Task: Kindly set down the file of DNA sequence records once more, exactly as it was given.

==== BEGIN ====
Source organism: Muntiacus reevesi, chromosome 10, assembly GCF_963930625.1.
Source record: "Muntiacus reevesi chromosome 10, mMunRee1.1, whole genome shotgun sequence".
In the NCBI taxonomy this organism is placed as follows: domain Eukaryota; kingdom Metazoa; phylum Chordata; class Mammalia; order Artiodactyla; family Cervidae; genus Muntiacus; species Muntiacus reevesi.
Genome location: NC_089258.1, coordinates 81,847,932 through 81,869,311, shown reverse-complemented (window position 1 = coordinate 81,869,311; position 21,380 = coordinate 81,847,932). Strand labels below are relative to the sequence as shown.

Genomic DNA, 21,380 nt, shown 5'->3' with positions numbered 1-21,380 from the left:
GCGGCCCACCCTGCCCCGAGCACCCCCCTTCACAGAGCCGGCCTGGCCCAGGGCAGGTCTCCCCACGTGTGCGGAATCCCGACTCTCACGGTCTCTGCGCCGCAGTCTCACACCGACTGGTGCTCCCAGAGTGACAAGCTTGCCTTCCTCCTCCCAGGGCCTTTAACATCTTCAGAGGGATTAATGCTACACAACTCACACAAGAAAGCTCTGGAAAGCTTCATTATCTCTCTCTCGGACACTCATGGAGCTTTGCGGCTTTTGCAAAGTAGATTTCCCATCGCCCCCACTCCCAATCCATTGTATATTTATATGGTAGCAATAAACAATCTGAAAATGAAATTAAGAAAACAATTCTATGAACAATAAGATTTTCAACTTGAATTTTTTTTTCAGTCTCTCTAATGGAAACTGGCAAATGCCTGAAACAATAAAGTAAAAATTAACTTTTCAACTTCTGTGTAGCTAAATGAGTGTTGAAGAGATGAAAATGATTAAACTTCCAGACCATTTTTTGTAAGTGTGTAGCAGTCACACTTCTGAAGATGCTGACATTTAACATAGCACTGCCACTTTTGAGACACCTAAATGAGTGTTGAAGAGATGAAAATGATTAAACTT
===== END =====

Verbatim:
Source organism: Muntiacus reevesi, chromosome 10, assembly GCF_963930625.1.
Source record: "Muntiacus reevesi chromosome 10, mMunRee1.1, whole genome shotgun sequence".
In the NCBI taxonomy this organism is placed as follows: domain Eukaryota; kingdom Metazoa; phylum Chordata; class Mammalia; order Artiodactyla; family Cervidae; genus Muntiacus; species Muntiacus reevesi.
Genome location: NC_089258.1, coordinates 81,847,932 through 81,869,311, shown reverse-complemented (window position 1 = coordinate 81,869,311; position 21,380 = coordinate 81,847,932). Strand labels below are relative to the sequence as shown.

Genomic DNA, 21,380 nt, shown 5'->3' with positions numbered 1-21,380 from the left:
GCGGCCCACCCTGCCCCGAGCACCCCCCTTCACAGAGCCGGCCTGGCCCAGGGCAGGTCTCCCCACGTGTGCGGAATCCCGACTCTCACGGTCTCTGCGCCGCAGTCTCACACCGACTGGTGCTCCCAGAGTGACAAGCTTGCCTTCCTCCTCCCAGGGCCTTTAACATCTTCAGAGGGATTAATGCTACACAACTCACACAAGAAAGCTCTGGAAAGCTTCATTATCTCTCTCTCGGACACTCATGGAGCTTTGCGGCTTTTGCAAAGTAGATTTCCCATCGCCCCCACTCCCAATCCATTGTATATTTATATGGTAGCAATAAACAATCTGAAAATGAAATTAAGAAAACAATTCTATGAACAATAAGATTTTCAACTTGAATTTTTTTTTCAGTCTCTCTAATGGAAACTGGCAAATGCCTGAAACAATAAAGTAAAAATTAACTTTTCAACTTCTGTGTAGCTAAATGAGTGTTGAAGAGATGAAAATGATTAAACTTCCAGACCATTTTTTGTAAGTGTGTAGCAGTCACACTTCTGAAGATGCTGACATTTAACATAGCACTGCCACTTTTGAGACACCTAAATGAGTGTTGAAGAGATGAAAATGATTAAACTT